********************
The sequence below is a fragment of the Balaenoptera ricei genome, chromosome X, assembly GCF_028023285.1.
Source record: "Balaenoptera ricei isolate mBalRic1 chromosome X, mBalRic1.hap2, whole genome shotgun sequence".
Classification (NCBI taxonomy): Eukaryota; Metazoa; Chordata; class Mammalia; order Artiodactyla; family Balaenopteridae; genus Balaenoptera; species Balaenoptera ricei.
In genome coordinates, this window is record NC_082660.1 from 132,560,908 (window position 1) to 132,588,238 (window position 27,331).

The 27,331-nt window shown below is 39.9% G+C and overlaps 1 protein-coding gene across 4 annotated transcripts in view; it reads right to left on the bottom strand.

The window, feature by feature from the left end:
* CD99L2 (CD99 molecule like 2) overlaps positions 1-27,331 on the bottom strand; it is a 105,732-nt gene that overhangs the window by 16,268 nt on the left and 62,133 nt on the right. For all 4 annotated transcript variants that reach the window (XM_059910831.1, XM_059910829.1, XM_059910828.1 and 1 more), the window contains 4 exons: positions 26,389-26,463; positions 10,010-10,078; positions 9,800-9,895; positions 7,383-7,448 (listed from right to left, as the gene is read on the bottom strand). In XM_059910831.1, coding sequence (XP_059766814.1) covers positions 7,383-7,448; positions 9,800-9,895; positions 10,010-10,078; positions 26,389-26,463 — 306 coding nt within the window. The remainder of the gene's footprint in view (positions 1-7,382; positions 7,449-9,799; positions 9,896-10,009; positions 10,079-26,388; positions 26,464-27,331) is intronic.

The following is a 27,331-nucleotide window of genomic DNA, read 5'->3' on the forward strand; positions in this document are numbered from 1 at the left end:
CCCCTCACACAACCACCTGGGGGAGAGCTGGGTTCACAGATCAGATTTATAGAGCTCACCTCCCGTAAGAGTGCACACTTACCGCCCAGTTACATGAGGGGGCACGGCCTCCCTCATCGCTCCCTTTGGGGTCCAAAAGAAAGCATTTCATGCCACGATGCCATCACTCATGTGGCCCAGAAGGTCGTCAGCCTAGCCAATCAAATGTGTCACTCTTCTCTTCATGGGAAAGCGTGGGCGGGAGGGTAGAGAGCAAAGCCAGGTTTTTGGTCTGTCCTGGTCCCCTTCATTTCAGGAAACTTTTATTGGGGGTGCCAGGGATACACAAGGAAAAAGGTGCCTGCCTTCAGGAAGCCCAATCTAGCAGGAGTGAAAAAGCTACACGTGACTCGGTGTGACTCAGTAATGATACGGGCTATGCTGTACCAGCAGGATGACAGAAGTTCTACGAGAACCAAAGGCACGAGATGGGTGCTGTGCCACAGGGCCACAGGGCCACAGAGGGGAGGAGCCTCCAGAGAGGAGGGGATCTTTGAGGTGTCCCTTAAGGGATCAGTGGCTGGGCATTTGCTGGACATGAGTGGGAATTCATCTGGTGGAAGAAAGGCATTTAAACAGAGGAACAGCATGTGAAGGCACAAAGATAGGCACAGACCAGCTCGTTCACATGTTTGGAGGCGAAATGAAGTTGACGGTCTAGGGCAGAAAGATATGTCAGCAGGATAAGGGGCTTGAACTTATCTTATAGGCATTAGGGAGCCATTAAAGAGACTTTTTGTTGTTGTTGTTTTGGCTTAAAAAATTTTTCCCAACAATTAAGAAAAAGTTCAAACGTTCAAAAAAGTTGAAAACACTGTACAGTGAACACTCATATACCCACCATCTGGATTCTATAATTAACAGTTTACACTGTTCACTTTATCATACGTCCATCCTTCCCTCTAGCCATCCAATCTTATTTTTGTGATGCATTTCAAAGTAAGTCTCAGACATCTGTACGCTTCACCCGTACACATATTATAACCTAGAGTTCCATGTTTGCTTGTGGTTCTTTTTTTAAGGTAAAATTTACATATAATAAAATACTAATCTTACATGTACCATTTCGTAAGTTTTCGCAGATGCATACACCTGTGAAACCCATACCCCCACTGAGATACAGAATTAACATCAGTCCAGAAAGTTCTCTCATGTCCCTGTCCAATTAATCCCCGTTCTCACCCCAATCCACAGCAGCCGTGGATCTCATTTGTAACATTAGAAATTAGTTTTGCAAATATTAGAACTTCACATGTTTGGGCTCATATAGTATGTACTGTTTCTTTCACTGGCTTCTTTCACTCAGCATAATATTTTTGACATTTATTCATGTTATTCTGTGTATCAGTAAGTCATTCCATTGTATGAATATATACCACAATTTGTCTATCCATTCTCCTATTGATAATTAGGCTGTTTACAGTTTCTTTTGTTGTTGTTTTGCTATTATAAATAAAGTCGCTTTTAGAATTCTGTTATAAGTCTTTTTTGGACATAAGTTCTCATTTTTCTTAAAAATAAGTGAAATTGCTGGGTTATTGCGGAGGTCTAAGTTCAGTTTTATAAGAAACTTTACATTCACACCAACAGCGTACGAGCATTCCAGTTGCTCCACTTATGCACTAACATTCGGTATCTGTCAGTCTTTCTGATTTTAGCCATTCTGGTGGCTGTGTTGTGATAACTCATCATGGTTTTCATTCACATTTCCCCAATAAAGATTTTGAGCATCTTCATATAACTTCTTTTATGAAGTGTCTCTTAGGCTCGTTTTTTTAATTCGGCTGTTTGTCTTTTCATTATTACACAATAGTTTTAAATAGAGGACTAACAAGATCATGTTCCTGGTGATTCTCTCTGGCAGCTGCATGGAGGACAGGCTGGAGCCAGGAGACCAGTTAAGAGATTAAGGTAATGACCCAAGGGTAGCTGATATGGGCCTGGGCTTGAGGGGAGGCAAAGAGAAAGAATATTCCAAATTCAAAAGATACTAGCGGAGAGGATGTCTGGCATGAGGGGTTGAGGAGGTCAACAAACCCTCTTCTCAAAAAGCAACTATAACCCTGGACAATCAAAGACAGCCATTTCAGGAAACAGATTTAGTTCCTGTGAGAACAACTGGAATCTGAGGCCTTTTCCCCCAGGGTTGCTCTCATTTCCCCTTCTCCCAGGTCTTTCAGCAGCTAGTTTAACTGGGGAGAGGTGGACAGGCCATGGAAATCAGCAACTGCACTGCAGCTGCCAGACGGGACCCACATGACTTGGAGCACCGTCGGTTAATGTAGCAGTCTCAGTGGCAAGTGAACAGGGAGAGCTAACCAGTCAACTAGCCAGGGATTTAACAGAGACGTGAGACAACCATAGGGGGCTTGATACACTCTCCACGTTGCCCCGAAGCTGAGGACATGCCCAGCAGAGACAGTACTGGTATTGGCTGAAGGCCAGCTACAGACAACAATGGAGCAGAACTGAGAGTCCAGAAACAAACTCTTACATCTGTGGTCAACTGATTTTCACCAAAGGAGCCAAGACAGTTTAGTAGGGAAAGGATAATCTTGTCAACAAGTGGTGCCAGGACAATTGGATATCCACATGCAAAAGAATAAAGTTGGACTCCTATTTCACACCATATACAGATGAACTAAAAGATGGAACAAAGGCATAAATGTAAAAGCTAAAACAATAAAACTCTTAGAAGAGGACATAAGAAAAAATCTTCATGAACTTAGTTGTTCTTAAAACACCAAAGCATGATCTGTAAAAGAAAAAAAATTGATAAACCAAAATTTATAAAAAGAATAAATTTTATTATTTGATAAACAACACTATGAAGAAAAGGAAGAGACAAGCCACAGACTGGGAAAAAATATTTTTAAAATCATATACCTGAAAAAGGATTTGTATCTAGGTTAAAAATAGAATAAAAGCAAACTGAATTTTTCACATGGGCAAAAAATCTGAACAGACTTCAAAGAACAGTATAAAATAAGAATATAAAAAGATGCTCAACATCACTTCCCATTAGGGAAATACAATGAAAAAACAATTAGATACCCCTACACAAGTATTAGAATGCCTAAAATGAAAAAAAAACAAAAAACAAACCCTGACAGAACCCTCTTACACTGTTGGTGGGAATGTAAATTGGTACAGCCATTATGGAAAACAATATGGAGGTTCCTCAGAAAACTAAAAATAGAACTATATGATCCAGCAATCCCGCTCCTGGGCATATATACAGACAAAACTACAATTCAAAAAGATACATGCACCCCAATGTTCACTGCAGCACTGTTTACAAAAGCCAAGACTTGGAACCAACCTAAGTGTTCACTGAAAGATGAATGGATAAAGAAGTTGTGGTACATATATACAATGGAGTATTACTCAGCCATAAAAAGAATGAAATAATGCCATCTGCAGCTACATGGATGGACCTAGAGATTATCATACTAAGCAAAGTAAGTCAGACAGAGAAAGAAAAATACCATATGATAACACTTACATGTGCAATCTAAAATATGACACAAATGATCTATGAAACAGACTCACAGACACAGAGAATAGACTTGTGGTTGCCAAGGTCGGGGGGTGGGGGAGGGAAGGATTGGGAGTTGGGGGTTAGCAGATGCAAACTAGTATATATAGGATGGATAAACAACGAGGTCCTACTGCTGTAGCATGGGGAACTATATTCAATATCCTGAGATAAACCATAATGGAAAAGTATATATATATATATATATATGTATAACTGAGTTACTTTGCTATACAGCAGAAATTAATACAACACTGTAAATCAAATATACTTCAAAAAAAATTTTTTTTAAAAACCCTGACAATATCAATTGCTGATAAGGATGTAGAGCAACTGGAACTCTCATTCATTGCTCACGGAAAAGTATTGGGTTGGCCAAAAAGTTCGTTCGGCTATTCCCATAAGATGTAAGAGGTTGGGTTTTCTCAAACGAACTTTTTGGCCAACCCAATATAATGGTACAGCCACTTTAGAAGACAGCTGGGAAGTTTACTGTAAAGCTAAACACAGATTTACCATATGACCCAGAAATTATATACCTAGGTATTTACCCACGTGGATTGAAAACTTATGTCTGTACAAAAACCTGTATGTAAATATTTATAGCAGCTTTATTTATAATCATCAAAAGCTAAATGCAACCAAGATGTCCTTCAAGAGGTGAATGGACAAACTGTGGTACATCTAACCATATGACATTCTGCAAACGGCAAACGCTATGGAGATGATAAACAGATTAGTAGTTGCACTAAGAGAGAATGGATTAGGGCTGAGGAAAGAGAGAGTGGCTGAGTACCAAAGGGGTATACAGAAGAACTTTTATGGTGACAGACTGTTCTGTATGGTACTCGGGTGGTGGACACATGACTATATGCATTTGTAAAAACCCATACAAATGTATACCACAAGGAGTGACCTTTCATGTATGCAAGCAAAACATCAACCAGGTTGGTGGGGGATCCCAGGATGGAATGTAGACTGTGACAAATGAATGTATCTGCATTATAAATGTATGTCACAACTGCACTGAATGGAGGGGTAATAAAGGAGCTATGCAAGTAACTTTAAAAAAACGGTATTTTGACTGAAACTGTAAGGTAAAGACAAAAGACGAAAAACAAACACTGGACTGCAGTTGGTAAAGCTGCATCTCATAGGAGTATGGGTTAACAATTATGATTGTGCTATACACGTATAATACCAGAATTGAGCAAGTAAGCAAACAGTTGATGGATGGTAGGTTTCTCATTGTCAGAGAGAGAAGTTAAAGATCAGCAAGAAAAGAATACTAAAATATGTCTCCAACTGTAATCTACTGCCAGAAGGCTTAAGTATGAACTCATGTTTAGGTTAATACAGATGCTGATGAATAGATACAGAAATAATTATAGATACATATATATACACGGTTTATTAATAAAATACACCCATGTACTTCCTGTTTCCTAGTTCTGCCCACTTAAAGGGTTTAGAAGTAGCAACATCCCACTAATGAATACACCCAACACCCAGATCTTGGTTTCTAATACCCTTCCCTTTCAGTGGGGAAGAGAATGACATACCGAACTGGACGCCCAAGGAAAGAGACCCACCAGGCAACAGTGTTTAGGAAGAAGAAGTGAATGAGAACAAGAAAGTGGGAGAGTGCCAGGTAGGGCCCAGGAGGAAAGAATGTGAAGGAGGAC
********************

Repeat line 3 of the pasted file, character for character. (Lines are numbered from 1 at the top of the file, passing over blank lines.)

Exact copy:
Classification (NCBI taxonomy): Eukaryota; Metazoa; Chordata; class Mammalia; order Artiodactyla; family Balaenopteridae; genus Balaenoptera; species Balaenoptera ricei.